“A lot of them had survived partition, they were living in difficult conditions, working hard shifts in the factories. It was so expensive; they must have been so lonely. But they made these extraordinary lives for themselves and their grandchildren …”
The broadcaster and author Kavita Puri has spent much of the past six years interviewing people from India and Pakistan who relocated to British migration hotspots such as Bradford, Birmingham and Southall, west London, in the 1950s and 1960s. Many have spoken of a country more cold, grey and hostile than the majestic, golden streets and idyllic green countryside they had been propagandised to imagine as faraway colonial subjects, and some were carrying significant trauma from the horrors of partition. Puri was first inspired to delve into their history by her own father, Ravi, whose own distant past she knew little about until she interviewed him on his 70th birthday in 2014 – a consequence of a wall of silence which still exists in many South Asian households.
At the age of 24 he arrived at a cold and wet Heathrow airport in November 1959. Lacking a winter coat, he took a dressing gown from his suitcase and wore it over his suit to keep warm on the solo train ride up to Middlesbrough, in the north-east of England, where he began work as a graduate trainee engineer. He later moved to Kent – where Puri grew up – with his wife, to start a family. “I remember thinking: why have I never read or heard about these stories,” says Puri. “I was worried that they would be forgotten within families and the British South Asian narrative, but also within the wider British narrative”.
Puri’s interest in the subject led her to write a book, Partition Voices, and to mastermind a Radio 4 documentary series, Three Pounds in My Pocket. The first oral history of British south Asians, its title is a nod to the amount of money that men like her father were permitted to bring to the United Kingdom. It sees Puri interweave personal testimonies with snippets from the BBC archives. Each series hinges around a period of history, providing a moving yet divided portrait of the successes and failures of British multiculturalism. Puri juxtaposes the Race Relations Act, which protected ethnic minorities from housing and workplace discrimination, with Enoch Powell’s infamous “rivers of blood” speech, contrasting the growing presence of south Asians in Britain with events such as the publication of Salman Rushdie’s book The Satanic Verses in 1989, which saw the British Asian umbrella identity split along religious lines. Second-generation voices enter the frame by the second series, bouncing between dialogues with Puri and their elders, revealing a deepening texture of parent-child relationships, civil rights movements, “day timer” club nights and hybrid identities.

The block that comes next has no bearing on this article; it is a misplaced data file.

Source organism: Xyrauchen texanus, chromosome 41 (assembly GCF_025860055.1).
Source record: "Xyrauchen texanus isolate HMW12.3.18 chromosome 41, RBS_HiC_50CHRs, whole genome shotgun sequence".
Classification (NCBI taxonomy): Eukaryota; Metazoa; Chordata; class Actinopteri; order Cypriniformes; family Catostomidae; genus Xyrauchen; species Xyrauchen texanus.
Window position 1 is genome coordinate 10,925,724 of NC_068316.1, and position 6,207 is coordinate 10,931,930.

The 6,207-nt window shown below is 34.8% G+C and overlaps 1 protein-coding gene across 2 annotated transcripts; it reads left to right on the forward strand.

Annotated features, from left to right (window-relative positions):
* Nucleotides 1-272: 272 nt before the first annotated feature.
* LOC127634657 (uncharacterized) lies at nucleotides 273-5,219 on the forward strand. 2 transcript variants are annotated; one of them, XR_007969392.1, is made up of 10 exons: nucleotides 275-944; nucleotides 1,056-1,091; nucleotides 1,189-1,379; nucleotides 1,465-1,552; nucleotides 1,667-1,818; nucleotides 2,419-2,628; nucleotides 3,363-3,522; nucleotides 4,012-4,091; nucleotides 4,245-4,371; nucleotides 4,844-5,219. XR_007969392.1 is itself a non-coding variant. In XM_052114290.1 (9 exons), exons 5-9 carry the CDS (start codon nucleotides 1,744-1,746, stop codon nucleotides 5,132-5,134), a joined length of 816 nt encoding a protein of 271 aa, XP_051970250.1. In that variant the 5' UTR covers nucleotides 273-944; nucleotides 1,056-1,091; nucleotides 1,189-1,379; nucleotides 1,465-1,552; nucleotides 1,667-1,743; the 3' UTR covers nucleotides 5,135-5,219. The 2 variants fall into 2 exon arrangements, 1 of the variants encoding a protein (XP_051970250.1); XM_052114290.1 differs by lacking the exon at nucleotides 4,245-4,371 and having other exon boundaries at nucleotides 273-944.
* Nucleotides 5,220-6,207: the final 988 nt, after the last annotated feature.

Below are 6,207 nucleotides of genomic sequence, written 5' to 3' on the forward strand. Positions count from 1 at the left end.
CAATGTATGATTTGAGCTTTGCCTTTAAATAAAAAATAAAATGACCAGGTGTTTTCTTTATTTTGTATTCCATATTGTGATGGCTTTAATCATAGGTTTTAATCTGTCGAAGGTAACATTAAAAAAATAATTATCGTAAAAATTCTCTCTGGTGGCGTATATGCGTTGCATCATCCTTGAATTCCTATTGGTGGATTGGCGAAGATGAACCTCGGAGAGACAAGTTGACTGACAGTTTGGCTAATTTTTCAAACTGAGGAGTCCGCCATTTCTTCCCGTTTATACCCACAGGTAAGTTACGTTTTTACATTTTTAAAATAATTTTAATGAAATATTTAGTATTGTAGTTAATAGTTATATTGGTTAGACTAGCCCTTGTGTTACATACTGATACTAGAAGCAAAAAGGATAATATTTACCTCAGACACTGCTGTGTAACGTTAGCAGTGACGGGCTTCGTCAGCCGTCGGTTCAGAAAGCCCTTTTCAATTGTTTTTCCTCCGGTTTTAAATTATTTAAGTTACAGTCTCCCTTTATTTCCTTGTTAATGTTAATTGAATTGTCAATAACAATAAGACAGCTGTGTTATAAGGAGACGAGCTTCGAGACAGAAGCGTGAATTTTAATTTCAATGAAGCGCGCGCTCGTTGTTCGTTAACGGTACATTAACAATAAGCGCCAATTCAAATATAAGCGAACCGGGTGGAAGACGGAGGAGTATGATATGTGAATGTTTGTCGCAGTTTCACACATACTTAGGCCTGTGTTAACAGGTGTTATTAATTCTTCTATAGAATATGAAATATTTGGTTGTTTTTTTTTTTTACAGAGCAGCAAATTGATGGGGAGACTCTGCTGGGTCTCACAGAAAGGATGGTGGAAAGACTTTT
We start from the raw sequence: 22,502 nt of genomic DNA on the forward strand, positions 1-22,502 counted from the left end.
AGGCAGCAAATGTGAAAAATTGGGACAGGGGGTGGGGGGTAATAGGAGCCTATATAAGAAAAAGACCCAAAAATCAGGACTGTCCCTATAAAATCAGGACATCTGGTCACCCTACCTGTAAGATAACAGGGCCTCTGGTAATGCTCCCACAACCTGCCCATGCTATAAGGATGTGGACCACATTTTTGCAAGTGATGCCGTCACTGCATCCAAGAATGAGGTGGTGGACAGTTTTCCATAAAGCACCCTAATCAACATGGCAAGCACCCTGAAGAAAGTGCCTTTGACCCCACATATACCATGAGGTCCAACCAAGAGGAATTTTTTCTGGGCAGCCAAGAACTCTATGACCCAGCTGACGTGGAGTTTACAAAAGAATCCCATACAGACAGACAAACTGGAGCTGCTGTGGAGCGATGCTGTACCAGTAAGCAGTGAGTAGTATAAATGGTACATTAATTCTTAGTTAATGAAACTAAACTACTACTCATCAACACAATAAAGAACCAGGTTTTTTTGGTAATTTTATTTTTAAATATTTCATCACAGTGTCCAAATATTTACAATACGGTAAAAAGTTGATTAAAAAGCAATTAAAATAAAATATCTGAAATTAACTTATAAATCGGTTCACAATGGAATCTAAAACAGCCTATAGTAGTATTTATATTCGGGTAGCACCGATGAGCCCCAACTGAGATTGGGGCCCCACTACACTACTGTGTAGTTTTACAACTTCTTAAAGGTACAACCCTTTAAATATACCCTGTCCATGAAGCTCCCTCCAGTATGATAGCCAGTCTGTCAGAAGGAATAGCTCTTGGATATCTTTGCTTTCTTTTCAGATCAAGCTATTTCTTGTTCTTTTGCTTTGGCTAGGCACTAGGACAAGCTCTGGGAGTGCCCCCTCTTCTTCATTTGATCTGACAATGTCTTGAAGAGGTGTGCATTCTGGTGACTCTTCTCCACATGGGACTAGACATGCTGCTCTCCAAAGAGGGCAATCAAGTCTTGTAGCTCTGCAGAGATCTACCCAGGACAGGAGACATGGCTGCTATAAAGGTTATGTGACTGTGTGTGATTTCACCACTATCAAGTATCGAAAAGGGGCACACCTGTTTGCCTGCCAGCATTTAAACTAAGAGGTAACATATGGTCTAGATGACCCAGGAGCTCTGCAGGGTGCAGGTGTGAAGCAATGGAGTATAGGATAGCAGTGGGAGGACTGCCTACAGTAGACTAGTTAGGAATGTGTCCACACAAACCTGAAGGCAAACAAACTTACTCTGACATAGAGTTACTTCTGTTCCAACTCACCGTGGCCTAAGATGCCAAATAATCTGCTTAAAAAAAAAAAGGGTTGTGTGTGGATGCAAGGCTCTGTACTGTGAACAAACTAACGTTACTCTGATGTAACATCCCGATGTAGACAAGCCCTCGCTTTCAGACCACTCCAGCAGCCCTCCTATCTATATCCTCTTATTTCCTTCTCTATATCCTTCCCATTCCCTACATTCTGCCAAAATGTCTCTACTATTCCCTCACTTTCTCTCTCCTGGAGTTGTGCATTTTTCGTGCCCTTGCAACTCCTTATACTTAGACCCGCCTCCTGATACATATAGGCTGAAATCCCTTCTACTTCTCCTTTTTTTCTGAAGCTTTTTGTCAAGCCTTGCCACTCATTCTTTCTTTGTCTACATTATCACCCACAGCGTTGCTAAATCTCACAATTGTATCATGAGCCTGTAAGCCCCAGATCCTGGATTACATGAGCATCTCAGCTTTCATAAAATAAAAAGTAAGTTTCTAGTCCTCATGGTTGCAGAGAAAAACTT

The new, fourth, series starts in 1990 with Norman Tebbit’s “cricket test”, which asserted that a British Asian’s loyalty could be measured by who they supported in international cricket matches. It was a crude simplification, speaking to an undercurrent of awkwardness and hostility towards cultural diversity which remained at the end of the millennium – and which is familiar today. Puri also delves into the impact of the racist murder of Stephen Lawrence in 1993.
“He was a black 18-year-old boy, but British south Asians looked at him and thought: it could have been us,” Puri says. “Families started having conversations. One interviewee said it was the first time she realised she was a minority in this country, when her dad talked to her about how to protect herself after the murder. She was six years old.”
But Puri also refers to the 1990s as a “golden era” in which the staying power of blackness and brownness came to be reflected in UK pop culture. The first weekly south Asian-themed club night, Bombay Jungle, started at London’s Wag club in 1993. Cornershop’s 1997 hit Brimful of Asha, a tribute to the Indian singer Asha Bhosle, went to No 1 in the charts. And films such as East Is East and the TV show Goodness Gracious Me shot to popularity; the Queen was said to have watched the latter. “People described it as feeling cool to be Asian. It was celebrated,” Puri says.
However, tensions remained. While in the first half of 2001, in the buildup to the general election, Tony Blair made a speech defining chicken tikka masala as the national dish, weeks later, riots erupted among young British Asians in Oldham, in the north-west of England. The attack on the twin towers in New York on 11 September caused a drastic spike in Islamophobia. Turban-wearing Sikhs donned T-shirts that read “Don’t Freak, I’m A Sikh”. As ever, apparent progress for some meant little when deep-seated divisions remained within and between communities.
Twenty years on, Puri considers how the theme of belonging has evolved. Now, with the Black Lives Matter movement growing, demands among third- and fourth-generation British south Asians for a better historical education about Britain’s empire have taken on a new lease of life. “In the 90s, it was about seeing yourself in music and on the telly. I suppose for this generation it’s about seeing yourself in the history books,” says Puri. “It matters because it’s about your place here, and how you are part of the story of Britain. I don’t think it has to be a divisive thing. That’s why I’ve always said it’s British history.”
Three Pounds in My Pocket airs on BBC Radio 4 from 8 Jan; Kavita Puri’s book Partition Voices is published by Bloomsbury